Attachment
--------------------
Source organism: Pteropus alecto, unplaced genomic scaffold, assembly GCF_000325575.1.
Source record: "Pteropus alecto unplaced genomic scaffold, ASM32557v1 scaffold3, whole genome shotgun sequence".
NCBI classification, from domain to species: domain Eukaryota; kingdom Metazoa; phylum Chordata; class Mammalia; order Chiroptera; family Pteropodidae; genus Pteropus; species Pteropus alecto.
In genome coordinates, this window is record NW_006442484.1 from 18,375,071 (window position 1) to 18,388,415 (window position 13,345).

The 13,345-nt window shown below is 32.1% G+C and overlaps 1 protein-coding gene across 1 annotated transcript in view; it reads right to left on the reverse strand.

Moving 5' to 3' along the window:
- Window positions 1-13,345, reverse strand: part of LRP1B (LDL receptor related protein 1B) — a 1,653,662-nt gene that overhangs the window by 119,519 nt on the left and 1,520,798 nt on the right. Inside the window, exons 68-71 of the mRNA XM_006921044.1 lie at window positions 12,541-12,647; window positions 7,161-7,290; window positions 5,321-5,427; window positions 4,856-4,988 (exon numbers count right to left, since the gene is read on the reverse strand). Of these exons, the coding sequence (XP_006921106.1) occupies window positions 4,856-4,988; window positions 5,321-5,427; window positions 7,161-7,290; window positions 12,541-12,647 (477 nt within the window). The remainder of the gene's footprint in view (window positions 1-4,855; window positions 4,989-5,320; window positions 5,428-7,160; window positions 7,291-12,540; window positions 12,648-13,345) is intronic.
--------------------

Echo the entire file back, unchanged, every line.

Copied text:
Source organism: Pteropus alecto, unplaced genomic scaffold, assembly GCF_000325575.1.
Source record: "Pteropus alecto unplaced genomic scaffold, ASM32557v1 scaffold3, whole genome shotgun sequence".
NCBI classification, from domain to species: domain Eukaryota; kingdom Metazoa; phylum Chordata; class Mammalia; order Chiroptera; family Pteropodidae; genus Pteropus; species Pteropus alecto.
In genome coordinates, this window is record NW_006442484.1 from 18,375,071 (window position 1) to 18,388,415 (window position 13,345).

The 13,345-nt window shown below is 32.1% G+C and overlaps 1 protein-coding gene across 1 annotated transcript in view; it reads right to left on the reverse strand.

Moving 5' to 3' along the window:
- Window positions 1-13,345, reverse strand: part of LRP1B (LDL receptor related protein 1B) — a 1,653,662-nt gene that overhangs the window by 119,519 nt on the left and 1,520,798 nt on the right. Inside the window, exons 68-71 of the mRNA XM_006921044.1 lie at window positions 12,541-12,647; window positions 7,161-7,290; window positions 5,321-5,427; window positions 4,856-4,988 (exon numbers count right to left, since the gene is read on the reverse strand). Of these exons, the coding sequence (XP_006921106.1) occupies window positions 4,856-4,988; window positions 5,321-5,427; window positions 7,161-7,290; window positions 12,541-12,647 (477 nt within the window). The remainder of the gene's footprint in view (window positions 1-4,855; window positions 4,989-5,320; window positions 5,428-7,160; window positions 7,291-12,540; window positions 12,648-13,345) is intronic.